21 July 2010 23:43 [Source: ICIS news]
HOUSTON (ICIS news)--Four large oil companies have committed $1bn (€780m) to build a rapid response system to deal with future deepwater oil spills in the Gulf of Mexico, the companies said on Wednesday.
Chevron, ExxonMobil, Shell and ConocoPhillips said the system could be used in depths up to 10,000 feet (3,050 metres) and would have an initial capacity to contain 100,000 bbl/day of oil, with potential for expansion.
“As an industry, we must rebuild trust with the American people in order to demonstrate that we can produce energy in a safe and environmentally responsible manner,” said Shell president Marvin Odum.
The system would have the flexibility to be used on a wide range of well designs and equipment and would be able to begin mobilisation within 24 hours of an incident.
The $1bn cost commitment would likely be increased by operational and maintenance costs for processing equipment, as well as contracts with vessels in the Gulf region for potential siphoning purposes, the companies said.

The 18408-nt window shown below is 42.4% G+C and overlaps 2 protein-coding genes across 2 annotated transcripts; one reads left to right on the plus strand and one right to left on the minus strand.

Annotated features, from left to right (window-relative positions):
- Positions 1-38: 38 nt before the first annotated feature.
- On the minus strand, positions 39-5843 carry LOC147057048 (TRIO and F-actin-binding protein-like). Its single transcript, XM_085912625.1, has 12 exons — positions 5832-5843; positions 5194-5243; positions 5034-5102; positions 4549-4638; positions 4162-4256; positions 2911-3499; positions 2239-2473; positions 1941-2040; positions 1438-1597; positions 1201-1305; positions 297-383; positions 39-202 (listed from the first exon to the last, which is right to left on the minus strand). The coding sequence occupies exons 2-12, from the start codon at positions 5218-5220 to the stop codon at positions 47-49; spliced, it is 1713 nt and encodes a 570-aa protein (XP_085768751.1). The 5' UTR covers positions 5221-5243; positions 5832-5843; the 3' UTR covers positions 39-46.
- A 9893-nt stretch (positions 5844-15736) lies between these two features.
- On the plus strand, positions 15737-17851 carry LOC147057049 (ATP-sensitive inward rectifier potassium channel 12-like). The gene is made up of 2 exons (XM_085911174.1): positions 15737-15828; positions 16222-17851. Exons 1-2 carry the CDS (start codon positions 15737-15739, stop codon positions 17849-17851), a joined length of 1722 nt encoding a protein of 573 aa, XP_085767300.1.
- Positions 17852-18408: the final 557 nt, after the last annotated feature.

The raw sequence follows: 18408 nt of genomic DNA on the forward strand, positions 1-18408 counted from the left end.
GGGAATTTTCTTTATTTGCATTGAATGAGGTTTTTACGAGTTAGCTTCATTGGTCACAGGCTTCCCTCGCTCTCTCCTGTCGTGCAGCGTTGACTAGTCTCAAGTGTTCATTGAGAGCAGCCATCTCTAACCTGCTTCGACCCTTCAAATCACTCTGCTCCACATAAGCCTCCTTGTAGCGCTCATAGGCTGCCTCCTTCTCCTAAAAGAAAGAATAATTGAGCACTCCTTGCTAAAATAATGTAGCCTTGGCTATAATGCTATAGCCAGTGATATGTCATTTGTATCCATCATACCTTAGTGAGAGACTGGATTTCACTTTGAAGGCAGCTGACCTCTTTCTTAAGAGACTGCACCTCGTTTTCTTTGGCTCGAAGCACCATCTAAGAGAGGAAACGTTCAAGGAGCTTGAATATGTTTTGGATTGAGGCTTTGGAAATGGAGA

The system was being designed by a team of marine, subsea and construction engineers from the four companies.
Deepwater drilling in the Gulf of Mexico accounts for 30% of US oil and gas production, according to the companies.
Following the 20 April explosion of the Deepwater Horizon offshore rig, BP officials have thus far been unable to siphon more than 30,000 bbl/day of oil with current equipment. Moreover, little to no oil was siphoned until late May.
US officials have estimated the leak at between 35,000-60,000 bbl/day.
($1 = €0.78)
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